It can be argued that using regular surveys can help you to improve your employee engagement; this increased engagement can be understood in a number of ways, from opening up the confidence in employees to provide constructive feedback, through to being able to troubleshoot details on projects. Ultimately, though, employee engagement can be helped by using surveys that respond to particular challenges in your business, and seek to gauge attitudes, giving employees a space in which to be more involved in the day to day and the long term running of a company.
Employees that are given the chance to provide anonymous feedback can become more confident, and more engaged, by having a clear communication channel through which to comment on their experiences and provide opinions; anonymity is particularly crucial, in this context, for giving employees the confidence to address managerial problems without worrying about their job security.
Troubleshooting for Projects
Employee surveys can help to improve engagement with specific projects before, during, and after major projects; filling out surveys allow employees to provide feedback on how a project is being set up, and whether any areas could be improved. This feedback can be used to encourage self-reflection during the development of a large scale project, where it can be hard to get formal feedback on a regular basis.
Flexibility and Focus
Surveys that quiz employees that may not be working in a central office, or are working from home, can represent a good opportunity to boost cohesion, and to get a wide range of different perspectives on a problem. It’s possible to use employee surveys, in this way, to build up a broader sense of how work load is being distributed within a company.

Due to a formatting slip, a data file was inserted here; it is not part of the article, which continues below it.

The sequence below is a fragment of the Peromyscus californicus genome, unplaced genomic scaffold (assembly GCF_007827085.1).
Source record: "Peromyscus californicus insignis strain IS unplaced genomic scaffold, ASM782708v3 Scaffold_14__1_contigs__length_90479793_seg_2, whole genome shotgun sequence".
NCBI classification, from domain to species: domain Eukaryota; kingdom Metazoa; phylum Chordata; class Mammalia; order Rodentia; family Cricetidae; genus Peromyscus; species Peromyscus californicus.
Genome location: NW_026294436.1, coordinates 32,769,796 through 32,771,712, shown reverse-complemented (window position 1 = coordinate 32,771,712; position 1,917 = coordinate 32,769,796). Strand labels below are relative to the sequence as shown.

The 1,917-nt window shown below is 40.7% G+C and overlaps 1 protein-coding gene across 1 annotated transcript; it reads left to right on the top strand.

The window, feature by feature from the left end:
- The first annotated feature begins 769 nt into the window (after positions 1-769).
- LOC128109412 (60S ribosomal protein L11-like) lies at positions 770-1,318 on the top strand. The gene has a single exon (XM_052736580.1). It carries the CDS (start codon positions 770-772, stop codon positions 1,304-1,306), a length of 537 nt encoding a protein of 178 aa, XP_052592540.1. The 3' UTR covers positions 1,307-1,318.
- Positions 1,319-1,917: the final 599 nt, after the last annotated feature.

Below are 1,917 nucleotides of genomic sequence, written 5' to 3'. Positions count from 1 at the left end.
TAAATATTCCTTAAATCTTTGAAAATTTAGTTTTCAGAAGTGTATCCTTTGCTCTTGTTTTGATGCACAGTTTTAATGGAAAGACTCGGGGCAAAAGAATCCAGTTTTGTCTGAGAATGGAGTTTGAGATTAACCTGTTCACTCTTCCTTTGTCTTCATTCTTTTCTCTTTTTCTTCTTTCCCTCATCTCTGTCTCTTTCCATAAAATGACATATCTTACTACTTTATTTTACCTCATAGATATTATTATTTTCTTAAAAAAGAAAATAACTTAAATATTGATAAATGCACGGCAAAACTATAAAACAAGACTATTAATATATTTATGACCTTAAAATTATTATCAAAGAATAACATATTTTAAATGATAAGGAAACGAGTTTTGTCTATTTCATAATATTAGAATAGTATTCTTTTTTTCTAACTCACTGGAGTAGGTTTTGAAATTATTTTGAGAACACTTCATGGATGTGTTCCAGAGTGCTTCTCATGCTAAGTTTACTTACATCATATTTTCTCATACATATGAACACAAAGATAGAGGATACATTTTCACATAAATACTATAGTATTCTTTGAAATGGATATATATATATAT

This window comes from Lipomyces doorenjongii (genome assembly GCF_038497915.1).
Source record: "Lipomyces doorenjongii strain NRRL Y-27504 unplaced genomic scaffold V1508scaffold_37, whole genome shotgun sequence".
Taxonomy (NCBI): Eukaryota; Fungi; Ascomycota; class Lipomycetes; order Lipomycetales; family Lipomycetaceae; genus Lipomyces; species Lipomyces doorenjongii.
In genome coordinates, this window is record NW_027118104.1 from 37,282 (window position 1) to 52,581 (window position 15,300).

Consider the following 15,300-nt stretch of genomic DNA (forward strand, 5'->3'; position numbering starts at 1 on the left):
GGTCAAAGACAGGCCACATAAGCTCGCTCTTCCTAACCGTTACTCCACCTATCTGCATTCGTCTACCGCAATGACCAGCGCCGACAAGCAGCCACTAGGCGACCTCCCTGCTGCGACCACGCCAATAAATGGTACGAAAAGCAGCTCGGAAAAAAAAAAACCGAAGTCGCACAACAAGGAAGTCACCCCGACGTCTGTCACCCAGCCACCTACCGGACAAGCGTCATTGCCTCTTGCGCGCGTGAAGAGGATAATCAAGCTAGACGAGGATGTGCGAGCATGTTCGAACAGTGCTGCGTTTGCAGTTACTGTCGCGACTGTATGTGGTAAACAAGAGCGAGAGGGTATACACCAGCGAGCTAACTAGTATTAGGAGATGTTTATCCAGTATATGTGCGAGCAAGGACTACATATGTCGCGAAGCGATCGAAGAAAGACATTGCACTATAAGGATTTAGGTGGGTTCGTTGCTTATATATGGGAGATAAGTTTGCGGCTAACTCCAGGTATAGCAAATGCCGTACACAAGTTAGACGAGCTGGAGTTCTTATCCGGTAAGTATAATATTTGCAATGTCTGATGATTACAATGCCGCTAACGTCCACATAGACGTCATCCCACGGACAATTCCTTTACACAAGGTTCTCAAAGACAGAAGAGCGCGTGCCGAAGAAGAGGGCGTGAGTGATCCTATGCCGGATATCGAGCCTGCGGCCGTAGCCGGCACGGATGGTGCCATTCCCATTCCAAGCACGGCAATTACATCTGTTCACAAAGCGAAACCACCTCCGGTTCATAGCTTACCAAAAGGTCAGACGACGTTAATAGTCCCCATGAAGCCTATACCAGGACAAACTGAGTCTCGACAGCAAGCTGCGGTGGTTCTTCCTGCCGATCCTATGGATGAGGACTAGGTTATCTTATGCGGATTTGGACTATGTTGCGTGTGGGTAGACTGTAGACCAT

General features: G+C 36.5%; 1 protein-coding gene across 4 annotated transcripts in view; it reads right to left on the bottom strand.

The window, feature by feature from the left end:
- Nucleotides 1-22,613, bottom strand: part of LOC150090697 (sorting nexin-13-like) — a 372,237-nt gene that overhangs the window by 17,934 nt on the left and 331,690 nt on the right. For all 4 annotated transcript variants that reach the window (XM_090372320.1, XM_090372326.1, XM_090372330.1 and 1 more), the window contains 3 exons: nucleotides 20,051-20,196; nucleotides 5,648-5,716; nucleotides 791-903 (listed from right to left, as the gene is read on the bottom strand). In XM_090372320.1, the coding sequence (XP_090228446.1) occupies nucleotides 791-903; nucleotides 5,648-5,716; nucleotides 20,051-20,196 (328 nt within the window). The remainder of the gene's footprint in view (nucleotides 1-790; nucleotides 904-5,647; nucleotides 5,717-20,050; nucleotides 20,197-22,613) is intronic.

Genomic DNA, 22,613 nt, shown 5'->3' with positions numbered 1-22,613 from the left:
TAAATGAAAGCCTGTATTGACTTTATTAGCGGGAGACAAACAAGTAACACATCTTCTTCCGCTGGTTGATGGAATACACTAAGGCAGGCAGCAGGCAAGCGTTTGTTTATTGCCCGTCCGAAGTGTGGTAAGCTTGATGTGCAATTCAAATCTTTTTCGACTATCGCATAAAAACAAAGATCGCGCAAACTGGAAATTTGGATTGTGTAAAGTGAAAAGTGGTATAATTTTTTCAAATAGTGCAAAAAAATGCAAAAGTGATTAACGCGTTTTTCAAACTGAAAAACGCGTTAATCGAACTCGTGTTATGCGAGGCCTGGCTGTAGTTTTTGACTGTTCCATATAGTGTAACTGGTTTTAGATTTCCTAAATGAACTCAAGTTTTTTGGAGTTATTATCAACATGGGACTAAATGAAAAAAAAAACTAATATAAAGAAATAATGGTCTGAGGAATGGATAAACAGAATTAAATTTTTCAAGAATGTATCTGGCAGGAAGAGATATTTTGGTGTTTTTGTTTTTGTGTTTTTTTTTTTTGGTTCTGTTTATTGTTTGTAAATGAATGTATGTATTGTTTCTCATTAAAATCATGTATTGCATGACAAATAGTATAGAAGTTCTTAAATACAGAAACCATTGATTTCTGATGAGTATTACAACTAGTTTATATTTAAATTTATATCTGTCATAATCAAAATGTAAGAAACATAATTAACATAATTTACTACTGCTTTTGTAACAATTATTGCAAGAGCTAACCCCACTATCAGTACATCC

Get Different Perspectives
The level of engagement within a company can be boosted by allowing employees to put forward ideas that may not normally have been brought to the surface; this kind of engagement with problems can give you a new perspective, and can be made into a valuable part of the decision making process within a business.
Develop Better Benchmarks
If you want employees to get a stronger sense of what their goals are, and how they can become better engaged with them, surveys can allow them to reflect on selected deadlines, as well as on how effective their current workplace is for delivering these results.
Improve Internal Communications
Surveys can also be useful for allowing employees to give you feedback on the current quality of your internal communications; this might involve looking at the success of internal emails, as well as the accessibility of an Intranet system.
Boost Awareness of Company Culture
More engaged employees can potentially be created by using surveys to test their knowledge of what their employers do, and how they can think about their place within a broader working culture.
Regular surveys can allow individual employees to formally reflect on their role within projects, as well as over what they get from being part of different teams over time.
Improved Line Management
Carefully developed employee surveys can allow anonymity to be used for staff to raise any issues they may have with middle management and the allocation of resources within a company; while sometimes difficult to produce without causing confidentiality issues, these surveys can help to indicate where solutions might be made.
Even short surveys delivered to provide a few questions on employee satisfaction and suggestions for change can help to foster a stronger degree of engagement within a business; doing so can also help to develop a transition between old and new management styles.
Bob is a successful entrepreneur and has found that with 360 feedback he is able to accurately judge how his employees are performing. After having set up several business and seen them flourish he now is looking to share what he has learnt over time with others.